The only online publication for women in Greater Cincinnati

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Two local women wrote a book that raises awareness of Sickle Cell Disease in a way that everyone understands. Read on for more.

Many who suffer from Sickle Cell Disease want to think and feel “I’m no different than you.” In fact, two local women — Kristy High and Jaime Mahaffey — wrote the book on it. 

I’m No Different Than You is a children’s book that we wrote that focuses on children living with Sickle Cell Disease and the social and mental issues people affected by this disease often face,” says Kristy High, Care Coordinator and co-writer of I’m No Different Than You

According to High, the book is about a girl named Kayla. The girl “has a positive outlook on life despite the challenges of managing a chronic medical condition,” she says. “After having to attend a new school, Kayla is worried about how others will react to learning that she has Sickle Cell Disease. Kayla’s friendships are quickly changed by the lack of understanding and fears of the other children.” 

The inspiration behind writing the book came from Mahaffey’s 15-year-old daughter, Kayla and High’s 12-year-old daughter, Kiera, who are both living with the disease. “Both children have encountered situations in school that involved bullying and other social issues because of having Sickle Cell Disease,” she says.

The name of the book came from the way that High would want to feel if she, herself, had Sickle Cell Disease. “I would want others to realize when they look at me,” she explains, “I’m no different than you.”

High says the book was important to write because they wanted to raise awareness of the disease. “We have a goal to bring awareness to various childhood health and wellness topics,” she says. “We want to be champions for the Sickle Cell Warriors out there!”

The book is unique because it provides basic education about Sickle Cell Disease without the medical jargon. “It makes it easier for parents, teachers and children to understand,” High says. “it also focuses on the social implications for a child dealing with chronic illness as this aspect is often lost in the medical field.”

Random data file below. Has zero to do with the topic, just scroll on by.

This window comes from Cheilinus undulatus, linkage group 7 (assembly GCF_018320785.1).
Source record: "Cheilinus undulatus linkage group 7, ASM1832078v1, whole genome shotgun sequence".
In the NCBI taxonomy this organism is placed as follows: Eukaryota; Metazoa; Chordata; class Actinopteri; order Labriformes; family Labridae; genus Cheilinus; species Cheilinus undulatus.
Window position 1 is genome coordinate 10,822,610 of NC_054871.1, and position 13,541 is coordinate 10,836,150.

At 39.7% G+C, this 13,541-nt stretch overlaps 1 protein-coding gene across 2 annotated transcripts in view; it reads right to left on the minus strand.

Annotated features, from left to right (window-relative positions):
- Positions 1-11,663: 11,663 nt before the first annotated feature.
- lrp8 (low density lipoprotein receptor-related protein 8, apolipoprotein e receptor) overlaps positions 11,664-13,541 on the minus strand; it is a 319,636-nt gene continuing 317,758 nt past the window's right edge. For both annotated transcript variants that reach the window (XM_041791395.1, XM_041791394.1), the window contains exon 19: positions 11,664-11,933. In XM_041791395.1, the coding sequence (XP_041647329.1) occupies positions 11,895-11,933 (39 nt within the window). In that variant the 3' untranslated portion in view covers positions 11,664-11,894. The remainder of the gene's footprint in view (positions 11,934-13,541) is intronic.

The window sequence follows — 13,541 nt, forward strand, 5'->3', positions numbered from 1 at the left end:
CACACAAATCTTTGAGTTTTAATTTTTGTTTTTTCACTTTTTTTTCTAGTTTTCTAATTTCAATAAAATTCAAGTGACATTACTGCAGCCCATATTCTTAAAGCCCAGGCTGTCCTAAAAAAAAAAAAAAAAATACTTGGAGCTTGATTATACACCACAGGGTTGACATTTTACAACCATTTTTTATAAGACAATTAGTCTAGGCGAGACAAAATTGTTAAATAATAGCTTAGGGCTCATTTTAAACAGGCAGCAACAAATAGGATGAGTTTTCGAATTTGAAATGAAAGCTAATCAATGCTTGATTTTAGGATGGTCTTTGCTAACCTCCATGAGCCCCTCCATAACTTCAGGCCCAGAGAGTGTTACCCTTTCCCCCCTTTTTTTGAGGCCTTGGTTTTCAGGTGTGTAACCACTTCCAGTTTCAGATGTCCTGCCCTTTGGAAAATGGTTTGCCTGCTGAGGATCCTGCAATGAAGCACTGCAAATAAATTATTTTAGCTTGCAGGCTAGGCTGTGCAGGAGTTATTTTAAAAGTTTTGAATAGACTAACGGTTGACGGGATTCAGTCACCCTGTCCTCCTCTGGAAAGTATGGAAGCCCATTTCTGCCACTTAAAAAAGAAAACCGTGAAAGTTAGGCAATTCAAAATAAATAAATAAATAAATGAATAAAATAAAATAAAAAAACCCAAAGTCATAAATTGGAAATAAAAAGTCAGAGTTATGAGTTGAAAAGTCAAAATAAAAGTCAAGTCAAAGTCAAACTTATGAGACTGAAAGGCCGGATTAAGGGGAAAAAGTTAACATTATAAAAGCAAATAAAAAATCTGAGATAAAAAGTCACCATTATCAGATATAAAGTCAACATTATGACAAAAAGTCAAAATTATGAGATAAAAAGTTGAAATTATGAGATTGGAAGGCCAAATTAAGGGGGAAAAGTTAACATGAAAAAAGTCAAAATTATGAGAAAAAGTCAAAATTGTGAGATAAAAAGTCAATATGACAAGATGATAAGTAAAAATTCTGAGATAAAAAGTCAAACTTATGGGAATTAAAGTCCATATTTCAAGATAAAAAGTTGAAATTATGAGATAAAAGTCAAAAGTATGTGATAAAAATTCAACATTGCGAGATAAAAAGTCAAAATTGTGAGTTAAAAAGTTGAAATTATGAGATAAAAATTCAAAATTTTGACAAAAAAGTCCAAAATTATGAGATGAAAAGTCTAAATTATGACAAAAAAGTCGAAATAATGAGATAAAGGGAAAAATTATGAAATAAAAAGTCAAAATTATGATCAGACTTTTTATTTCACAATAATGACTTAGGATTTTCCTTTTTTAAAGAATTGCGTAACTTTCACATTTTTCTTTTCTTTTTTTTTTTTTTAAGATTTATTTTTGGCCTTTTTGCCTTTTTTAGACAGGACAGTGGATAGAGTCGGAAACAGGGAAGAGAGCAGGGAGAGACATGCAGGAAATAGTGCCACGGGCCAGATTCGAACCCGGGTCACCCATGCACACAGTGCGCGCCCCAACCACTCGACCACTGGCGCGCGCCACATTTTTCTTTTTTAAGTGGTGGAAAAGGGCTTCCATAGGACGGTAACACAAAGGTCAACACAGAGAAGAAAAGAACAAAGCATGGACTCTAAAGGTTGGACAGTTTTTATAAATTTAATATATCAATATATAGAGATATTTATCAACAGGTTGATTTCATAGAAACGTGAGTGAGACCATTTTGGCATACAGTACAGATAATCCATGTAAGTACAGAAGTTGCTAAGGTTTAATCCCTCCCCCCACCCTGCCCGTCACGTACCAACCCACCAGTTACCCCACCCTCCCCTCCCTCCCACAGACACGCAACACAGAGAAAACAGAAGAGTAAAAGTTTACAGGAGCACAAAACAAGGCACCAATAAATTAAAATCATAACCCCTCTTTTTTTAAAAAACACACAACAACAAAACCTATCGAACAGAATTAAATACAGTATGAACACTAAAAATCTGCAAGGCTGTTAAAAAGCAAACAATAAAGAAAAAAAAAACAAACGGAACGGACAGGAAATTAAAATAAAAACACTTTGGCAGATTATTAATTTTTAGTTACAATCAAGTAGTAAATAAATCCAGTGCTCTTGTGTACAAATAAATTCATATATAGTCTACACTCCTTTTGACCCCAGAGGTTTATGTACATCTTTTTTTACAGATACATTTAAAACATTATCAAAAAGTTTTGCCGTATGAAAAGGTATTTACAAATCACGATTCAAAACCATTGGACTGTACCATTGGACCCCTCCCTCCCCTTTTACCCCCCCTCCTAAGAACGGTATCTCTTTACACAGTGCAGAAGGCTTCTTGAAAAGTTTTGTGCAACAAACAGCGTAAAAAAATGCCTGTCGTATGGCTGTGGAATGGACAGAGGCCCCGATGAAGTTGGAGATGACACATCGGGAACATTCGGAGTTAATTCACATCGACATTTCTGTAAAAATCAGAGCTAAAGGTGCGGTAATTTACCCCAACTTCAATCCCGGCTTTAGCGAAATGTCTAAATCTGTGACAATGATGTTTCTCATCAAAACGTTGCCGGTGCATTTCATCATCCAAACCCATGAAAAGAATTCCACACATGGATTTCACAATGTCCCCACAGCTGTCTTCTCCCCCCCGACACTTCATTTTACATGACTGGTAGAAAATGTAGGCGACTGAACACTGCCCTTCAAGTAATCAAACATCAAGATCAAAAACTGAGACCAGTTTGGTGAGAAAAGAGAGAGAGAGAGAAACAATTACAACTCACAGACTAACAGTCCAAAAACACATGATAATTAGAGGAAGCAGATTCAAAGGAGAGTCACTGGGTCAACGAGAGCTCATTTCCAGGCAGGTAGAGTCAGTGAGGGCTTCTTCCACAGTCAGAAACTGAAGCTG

High and Mahaffey want to encourage children living with Sickle Cell Disease, who have felt that they don’t measure up to others, dealing with mental health issues or just feeling overwhelmed from living with the disease. “We also hope to inspire children not afflicted by a chronic illness, such as Sickle Cell Disease that isolating and bullying another person just because of their medical condition is hurtful and it’s best to ask questions if they don’t understand that person’s condition,” High says. “Everyone deserves to be treated with kindness and friendship.”

To learn more about the book, I’m No Different Than You, you can contact High at: or contact her on Facebook and Instagram. The book is also on Amazon. Search for Kristy High and Jaime Mahaffey.

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Learn about a local practice with 11 doulas (and growing) to help clients through the beginning stages of parenthood.

Bringing a child into the world isn’t easy. Here to make it a little easier is Emily Johnson and Katie Brenner, co-founders of Doulas of Cincinnati. “We have a combined 16 years of experience working with new and expectant families,” says Johnson. 

What is a doula? “A doula is a trained, non-medical, professional who seeks to reduce fear and instill strength in the families he or she serves, throughout the childbearing year and beyond, Johnson explains, “conception through several months postpartum.”

A doula provides three different categories with caring for patients:

• Physical: Think touch massage, counter pressure, supporting various infant feeding positions, position changes, etc.
• Informational: Answers to various questions about pregnancy, childbirth, postpartum recovery and newborn behaviors, personal referrals to tangential providers, etc. 
• Emotional Support: A safe space for vulerability, listening vaidation, etc.

Launched in 2016, Doulas of Cincinnati meets their clients in their homes, but their Group Classes are held at TriHealth Pavilion. There are currently 11 doulas at the practice and they’re looking for more.